What the DB pension transfer template means for financial advisers

By Christina Bentley on August 8, 2018

Defined benefit pension transfers have almost tripled in value.

As record numbers of people transfer out of their defined benefit pension schemes, The Pensions Regulator (TPR) and the Financial Conduct Authority (FCA) are taking steps to ease the process for financial advisers.

In 2017, the Office for National Statistics reported that transfers out of pension schemes nearly tripled in value to a record amount of £34.2bn. The proportion of workers has also shrunk significantly, with less than 10% of employees currently part of one of these schemes.

Defined Benefit (DB) pension plans use a formula based on an employee’s earnings history, tenure of service and age to calculate a specified pension payment and/or lump sum on retirement rather than focusing on investment returns. They have been popular with many governmental and public entities as well as some corporations, often as a means of compensating workers in lieu of increased pay.

Many, however, are looking to take advantage of attractive transfer values by moving their money into defined contribution (DC) schemes, which they can access using new pension freedoms. In many cases, transferring out of a DB scheme could leave savers worse off, so ensuring that they get the right financial advice is incredibly important.

Unfortunately, the main issue around DB transfers is communication between advisers and scheme administrators, with different approaches taken by each. Administrators usually offer generic information, while advisers need more specific details to advise on suitability.

Fiona Frobisher, TPR Head of Policy, said: “The big issue is the toing and froing of information between advisers and administrators. That seems to be a complete nightmare.”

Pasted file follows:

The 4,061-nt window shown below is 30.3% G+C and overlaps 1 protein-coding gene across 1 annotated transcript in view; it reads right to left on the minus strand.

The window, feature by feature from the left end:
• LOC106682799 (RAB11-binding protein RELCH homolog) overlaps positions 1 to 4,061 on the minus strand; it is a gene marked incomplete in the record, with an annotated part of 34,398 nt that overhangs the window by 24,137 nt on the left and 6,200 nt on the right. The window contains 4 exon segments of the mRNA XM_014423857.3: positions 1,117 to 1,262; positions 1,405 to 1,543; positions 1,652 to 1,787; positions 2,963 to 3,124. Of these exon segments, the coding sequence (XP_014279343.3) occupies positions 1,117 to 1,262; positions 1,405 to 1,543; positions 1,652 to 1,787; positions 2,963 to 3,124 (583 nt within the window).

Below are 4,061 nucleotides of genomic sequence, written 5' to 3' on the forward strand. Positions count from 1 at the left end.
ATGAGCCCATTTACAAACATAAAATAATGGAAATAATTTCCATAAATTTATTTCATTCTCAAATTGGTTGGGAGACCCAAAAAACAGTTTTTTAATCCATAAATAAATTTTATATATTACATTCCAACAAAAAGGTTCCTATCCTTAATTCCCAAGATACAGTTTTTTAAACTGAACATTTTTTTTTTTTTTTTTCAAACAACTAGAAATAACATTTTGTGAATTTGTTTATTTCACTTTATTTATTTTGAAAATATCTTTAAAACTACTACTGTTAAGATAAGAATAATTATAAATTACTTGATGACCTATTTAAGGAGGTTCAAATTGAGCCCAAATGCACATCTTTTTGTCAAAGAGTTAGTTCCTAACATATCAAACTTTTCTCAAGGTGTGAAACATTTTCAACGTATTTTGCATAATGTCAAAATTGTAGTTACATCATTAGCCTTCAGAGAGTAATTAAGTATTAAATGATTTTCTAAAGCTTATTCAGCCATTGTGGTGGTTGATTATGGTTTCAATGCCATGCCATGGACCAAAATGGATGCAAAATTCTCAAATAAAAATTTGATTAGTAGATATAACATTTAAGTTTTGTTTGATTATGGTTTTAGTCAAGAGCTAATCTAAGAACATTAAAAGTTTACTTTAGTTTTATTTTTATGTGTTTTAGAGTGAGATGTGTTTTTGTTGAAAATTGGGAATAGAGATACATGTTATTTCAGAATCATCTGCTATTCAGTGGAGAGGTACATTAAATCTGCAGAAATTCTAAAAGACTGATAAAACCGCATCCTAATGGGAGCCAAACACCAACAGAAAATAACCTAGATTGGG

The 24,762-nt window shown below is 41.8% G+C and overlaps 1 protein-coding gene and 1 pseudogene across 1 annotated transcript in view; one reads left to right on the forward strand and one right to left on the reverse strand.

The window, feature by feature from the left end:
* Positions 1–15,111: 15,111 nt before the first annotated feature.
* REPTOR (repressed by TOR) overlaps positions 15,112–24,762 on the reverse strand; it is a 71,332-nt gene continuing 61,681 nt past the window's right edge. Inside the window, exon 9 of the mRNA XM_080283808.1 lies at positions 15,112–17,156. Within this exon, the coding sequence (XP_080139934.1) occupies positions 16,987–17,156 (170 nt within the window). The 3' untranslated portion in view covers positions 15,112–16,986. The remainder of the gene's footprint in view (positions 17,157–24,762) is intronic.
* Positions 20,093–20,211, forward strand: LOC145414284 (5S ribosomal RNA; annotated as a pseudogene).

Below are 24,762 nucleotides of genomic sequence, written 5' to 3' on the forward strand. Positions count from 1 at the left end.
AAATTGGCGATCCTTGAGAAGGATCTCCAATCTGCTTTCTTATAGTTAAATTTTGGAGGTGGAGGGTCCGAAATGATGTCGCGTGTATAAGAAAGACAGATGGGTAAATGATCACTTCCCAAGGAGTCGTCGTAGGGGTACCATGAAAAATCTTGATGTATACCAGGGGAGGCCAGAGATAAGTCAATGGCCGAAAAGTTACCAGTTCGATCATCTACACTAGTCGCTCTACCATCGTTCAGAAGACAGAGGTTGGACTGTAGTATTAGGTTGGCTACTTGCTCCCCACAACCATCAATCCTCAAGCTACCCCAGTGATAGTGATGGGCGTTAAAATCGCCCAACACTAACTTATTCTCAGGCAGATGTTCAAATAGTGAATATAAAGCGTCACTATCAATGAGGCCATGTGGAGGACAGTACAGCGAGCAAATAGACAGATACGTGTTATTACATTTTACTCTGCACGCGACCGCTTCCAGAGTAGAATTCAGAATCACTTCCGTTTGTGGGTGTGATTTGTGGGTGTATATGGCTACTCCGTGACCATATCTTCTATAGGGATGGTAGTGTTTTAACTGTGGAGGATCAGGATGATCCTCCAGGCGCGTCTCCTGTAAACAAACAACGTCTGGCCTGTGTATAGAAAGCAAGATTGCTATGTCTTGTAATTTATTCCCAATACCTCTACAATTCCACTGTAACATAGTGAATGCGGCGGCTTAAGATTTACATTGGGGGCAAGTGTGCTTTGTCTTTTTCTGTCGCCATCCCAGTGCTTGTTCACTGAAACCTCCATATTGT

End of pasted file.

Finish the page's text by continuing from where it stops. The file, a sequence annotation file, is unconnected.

The transfer template solution

TPR is responding to industry calls for standard rules by partnering with the FCA to produce a standardised template, the first draft of which is due in autumn 2018. Its aim is to reduce the number of information requests from advisers and the time spent on this part of the process.

This is part of a grander scheme that sees the two bodies collaborating to tackle the risks to the pensions sector. More details of the joint strategy and other measures designed to ensure that people have enough money for their retirement will be available with the template itself. The desire to make good choices for scheme members is critical to this overall strategy, so the focus is not only on the ease of the process but also the quality of the information provided.

The new guidelines reflect feedback given by financial advisers, providers and scheme administrators during a consultation period that closed in June 2018. The template should contain an agreed list of necessary data that advisers deem essential for providing sound advice and that scheme administrators consider deliverable.

The hope for financial advisers is to speed up the gathering of information so that they will be better armed to make assessments and give advice on whether a scheme member should be transferring money at all.

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